For this we are again not looking at the biggest, or the best wins, but the ones which have the most significant for Kim and his career. As with the previous article in this series we'll list them chronologically, with the earliest of the five first, and try to shine a light on the most meaningful wins that the Korean legend scored.
1-Sae Chul Kang (October 1961)
The start of Kim's career is shrouded in some debate. BoxingM and other Korean sources suggest that Kim debuted in August 1961 with his second bout taking place in October, whilst Boxrec state his debut was in October. Whatever actually happened is unclear, as is the specific date, but what is clear is that in October 1961 Kim beat Sae Chul Kang to become the Korean Middleweight champion. What made this even more impressive is that Kang was the OPBF Light Middleweight champion, making the win a huge one for Kim at this very early stage of his career.
2-Fumio Kaizu (January 10th 1965)
Ki Soo Kim twice scored wins over Fumio Kaizu in 1965. The first of those was the more impressive of the two, as he travelled to Japan to stop Kaizu to become the OPBF Middleweight champion, claiming the title for the first time. The win saw Kim become the first Korea to win the title and with 5 defenses of the belt he also set a new bar for champions during his reign, that lasted for more than 2 years. It wouldn't be until Jae Doo Yuh that Kim's record for defenses would be beaten.
3-Nino Benvenuti (June 25th 1966)
The significance of a win doesn't really relate to how controversial it was, and Ki Soo Kim's win over Nino Benvenuti is certainly a controversial one, that many who have, and haven't, seen it will have their view on. With that said however the official result is that Kim got the win over the man who had beaten him in the 1960 Olympics, and with the win Kim became the first ever Korean world champion. The win was, by far, the most significant of Kim's career and one of the biggest in Korean boxing history.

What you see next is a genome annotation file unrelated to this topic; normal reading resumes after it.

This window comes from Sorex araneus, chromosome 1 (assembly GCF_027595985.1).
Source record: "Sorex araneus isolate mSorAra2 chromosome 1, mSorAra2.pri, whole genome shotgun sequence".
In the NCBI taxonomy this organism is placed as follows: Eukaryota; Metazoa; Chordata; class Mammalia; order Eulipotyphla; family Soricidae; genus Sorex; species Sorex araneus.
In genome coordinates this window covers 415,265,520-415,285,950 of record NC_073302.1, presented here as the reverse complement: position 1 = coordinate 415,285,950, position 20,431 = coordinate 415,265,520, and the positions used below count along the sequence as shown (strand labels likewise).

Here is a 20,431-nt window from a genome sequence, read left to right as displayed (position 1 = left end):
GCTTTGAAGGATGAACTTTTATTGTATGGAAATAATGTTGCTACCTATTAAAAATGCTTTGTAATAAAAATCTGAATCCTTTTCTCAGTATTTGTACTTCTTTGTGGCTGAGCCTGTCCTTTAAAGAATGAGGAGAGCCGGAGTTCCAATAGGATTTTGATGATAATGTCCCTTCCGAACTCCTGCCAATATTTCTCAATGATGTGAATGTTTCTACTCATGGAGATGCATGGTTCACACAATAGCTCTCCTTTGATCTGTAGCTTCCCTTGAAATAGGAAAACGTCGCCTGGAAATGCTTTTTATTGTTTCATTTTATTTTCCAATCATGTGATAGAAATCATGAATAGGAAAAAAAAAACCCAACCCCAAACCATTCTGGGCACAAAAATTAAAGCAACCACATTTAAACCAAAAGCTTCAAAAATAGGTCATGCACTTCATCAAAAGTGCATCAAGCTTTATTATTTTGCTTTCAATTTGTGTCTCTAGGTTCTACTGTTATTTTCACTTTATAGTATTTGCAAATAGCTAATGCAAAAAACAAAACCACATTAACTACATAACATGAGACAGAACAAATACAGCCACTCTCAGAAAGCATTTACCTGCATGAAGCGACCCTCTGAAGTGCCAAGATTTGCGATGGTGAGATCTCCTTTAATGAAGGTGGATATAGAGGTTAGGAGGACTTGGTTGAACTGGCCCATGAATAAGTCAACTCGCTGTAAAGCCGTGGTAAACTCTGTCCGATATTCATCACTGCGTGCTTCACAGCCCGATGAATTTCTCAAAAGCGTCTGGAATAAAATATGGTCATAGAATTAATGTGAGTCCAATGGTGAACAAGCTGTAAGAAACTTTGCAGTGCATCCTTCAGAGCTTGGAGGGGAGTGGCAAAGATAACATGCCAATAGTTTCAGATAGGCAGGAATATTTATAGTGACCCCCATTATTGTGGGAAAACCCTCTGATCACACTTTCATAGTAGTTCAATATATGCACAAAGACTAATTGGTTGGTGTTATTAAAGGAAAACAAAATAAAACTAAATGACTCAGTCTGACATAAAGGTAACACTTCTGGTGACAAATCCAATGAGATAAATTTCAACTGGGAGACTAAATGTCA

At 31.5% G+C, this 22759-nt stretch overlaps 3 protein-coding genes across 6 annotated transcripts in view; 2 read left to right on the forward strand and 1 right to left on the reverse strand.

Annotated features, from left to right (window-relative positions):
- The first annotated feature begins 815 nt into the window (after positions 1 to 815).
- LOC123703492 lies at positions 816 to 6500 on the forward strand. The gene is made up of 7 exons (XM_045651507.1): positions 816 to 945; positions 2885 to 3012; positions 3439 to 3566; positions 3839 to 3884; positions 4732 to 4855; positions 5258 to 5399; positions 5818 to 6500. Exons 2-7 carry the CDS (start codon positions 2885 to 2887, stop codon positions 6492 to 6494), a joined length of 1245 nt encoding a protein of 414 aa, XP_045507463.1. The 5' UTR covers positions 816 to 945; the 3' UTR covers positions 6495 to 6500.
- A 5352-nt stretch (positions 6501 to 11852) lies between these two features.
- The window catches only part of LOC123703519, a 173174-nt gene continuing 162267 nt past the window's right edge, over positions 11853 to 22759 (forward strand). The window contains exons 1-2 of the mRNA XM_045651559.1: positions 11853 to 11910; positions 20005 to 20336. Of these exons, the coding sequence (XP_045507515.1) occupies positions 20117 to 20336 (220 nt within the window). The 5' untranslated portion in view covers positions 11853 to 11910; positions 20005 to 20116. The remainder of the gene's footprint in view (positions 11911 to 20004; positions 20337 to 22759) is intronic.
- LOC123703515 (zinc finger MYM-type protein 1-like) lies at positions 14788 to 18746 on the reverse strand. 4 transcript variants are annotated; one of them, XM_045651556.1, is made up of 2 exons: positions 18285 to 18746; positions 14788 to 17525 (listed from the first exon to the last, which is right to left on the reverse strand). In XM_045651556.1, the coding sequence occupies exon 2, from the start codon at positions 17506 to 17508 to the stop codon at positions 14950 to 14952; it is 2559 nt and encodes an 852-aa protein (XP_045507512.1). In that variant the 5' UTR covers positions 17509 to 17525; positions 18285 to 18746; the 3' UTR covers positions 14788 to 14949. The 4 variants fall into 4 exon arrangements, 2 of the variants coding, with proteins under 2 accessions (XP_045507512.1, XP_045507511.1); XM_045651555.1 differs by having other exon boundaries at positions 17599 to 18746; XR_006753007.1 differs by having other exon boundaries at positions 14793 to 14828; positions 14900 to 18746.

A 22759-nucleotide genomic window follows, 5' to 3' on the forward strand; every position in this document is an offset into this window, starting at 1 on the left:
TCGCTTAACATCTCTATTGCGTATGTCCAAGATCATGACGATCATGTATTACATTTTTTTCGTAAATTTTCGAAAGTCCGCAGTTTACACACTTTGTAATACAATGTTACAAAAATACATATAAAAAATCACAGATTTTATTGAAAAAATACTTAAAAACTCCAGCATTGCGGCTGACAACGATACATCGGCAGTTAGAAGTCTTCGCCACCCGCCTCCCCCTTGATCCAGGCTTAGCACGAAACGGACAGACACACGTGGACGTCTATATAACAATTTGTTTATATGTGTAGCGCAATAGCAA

4-Freddie Little (October 3rd 1967)
Another of Kim's wins that will forever have question marks over it, though again those question marks don't take away from the significance of it, was his 1967 win over Freddie Little. The bout, widely regarded as a full on robbery came against an American who would see controversy strike again a year later, when he was robbed of a win over Sandro Mazzinghi. Little, one of the best 154lb fighters of the late 1960's and early 1970's, would later go on to become a world champion and after retirement served on the Nevada State Athletic Commission. The win over Little really was controversial, but with the decision going his way the win was still a massive one for Kim. A massive one, with a huge asterisk over it.
5-Hisao Minami (March 1st 1969)
Picking a 5th fight was quite tricky here, though we've gone with Kim's final professional bout, which came in early 1969 against Hisao Minami. Minami had given Kim his second professional loss, taking a razor thin decision over the Korean in November 1968 to take the OPBF title. Less than 4 months later Kim avenged the loss, reclaiming the OPBF title and closed out his career as an Oriental champion. This win had come after back to back losses for the then 29 year old Korean who seemed to know it was time to walk away from the sport and do other things.
Back in March 2019 we cover Yuki Yamauchi as part of our "Introducing..." series, just as he was preparing for his third professional bout. The Shinsei gym youngster hasn't really exploded on the scene since then, but he is well and truly worth keeping on the radar going forward, and did manage to notch a couple of wins in 2019.